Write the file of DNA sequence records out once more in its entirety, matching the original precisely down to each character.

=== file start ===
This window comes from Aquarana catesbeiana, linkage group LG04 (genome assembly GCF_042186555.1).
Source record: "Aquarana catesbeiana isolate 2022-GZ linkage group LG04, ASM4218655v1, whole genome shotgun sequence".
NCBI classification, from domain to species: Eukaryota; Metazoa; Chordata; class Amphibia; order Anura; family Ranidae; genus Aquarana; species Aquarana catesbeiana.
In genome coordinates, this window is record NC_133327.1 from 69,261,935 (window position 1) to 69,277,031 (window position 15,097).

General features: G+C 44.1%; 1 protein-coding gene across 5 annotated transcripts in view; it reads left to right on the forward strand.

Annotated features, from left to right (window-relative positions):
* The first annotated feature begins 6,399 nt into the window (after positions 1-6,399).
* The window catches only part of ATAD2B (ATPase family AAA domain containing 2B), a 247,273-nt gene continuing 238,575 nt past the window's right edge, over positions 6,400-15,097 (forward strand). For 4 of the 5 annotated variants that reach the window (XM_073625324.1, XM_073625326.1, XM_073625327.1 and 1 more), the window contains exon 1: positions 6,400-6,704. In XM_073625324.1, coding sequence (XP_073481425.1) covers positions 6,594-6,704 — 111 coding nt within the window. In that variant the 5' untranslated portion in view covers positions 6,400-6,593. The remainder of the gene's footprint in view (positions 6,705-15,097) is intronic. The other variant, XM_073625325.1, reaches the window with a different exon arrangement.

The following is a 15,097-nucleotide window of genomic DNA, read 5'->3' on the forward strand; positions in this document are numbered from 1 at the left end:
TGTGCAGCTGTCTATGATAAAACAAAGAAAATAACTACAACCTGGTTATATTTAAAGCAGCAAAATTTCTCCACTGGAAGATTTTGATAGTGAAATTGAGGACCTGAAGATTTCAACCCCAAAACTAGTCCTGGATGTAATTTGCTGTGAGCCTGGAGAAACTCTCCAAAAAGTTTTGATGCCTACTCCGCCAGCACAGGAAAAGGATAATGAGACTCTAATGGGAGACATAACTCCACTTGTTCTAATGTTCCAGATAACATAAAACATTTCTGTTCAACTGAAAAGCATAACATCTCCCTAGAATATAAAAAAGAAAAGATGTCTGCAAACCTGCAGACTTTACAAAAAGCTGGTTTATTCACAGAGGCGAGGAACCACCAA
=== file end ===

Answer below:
This window comes from Aquarana catesbeiana, linkage group LG04 (genome assembly GCF_042186555.1).
Source record: "Aquarana catesbeiana isolate 2022-GZ linkage group LG04, ASM4218655v1, whole genome shotgun sequence".
NCBI classification, from domain to species: Eukaryota; Metazoa; Chordata; class Amphibia; order Anura; family Ranidae; genus Aquarana; species Aquarana catesbeiana.
In genome coordinates, this window is record NC_133327.1 from 69,261,935 (window position 1) to 69,277,031 (window position 15,097).

General features: G+C 44.1%; 1 protein-coding gene across 5 annotated transcripts in view; it reads left to right on the forward strand.

Annotated features, from left to right (window-relative positions):
* The first annotated feature begins 6,399 nt into the window (after positions 1-6,399).
* The window catches only part of ATAD2B (ATPase family AAA domain containing 2B), a 247,273-nt gene continuing 238,575 nt past the window's right edge, over positions 6,400-15,097 (forward strand). For 4 of the 5 annotated variants that reach the window (XM_073625324.1, XM_073625326.1, XM_073625327.1 and 1 more), the window contains exon 1: positions 6,400-6,704. In XM_073625324.1, coding sequence (XP_073481425.1) covers positions 6,594-6,704 — 111 coding nt within the window. In that variant the 5' untranslated portion in view covers positions 6,400-6,593. The remainder of the gene's footprint in view (positions 6,705-15,097) is intronic. The other variant, XM_073625325.1, reaches the window with a different exon arrangement.

The following is a 15,097-nucleotide window of genomic DNA, read 5'->3' on the forward strand; positions in this document are numbered from 1 at the left end:
TGTGCAGCTGTCTATGATAAAACAAAGAAAATAACTACAACCTGGTTATATTTAAAGCAGCAAAATTTCTCCACTGGAAGATTTTGATAGTGAAATTGAGGACCTGAAGATTTCAACCCCAAAACTAGTCCTGGATGTAATTTGCTGTGAGCCTGGAGAAACTCTCCAAAAAGTTTTGATGCCTACTCCGCCAGCACAGGAAAAGGATAATGAGACTCTAATGGGAGACATAACTCCACTTGTTCTAATGTTCCAGATAACATAAAACATTTCTGTTCAACTGAAAAGCATAACATCTCCCTAGAATATAAAAAAGAAAAGATGTCTGCAAACCTGCAGACTTTACAAAAAGCTGGTTTATTCACAGAGGCGAGGAACCACCAA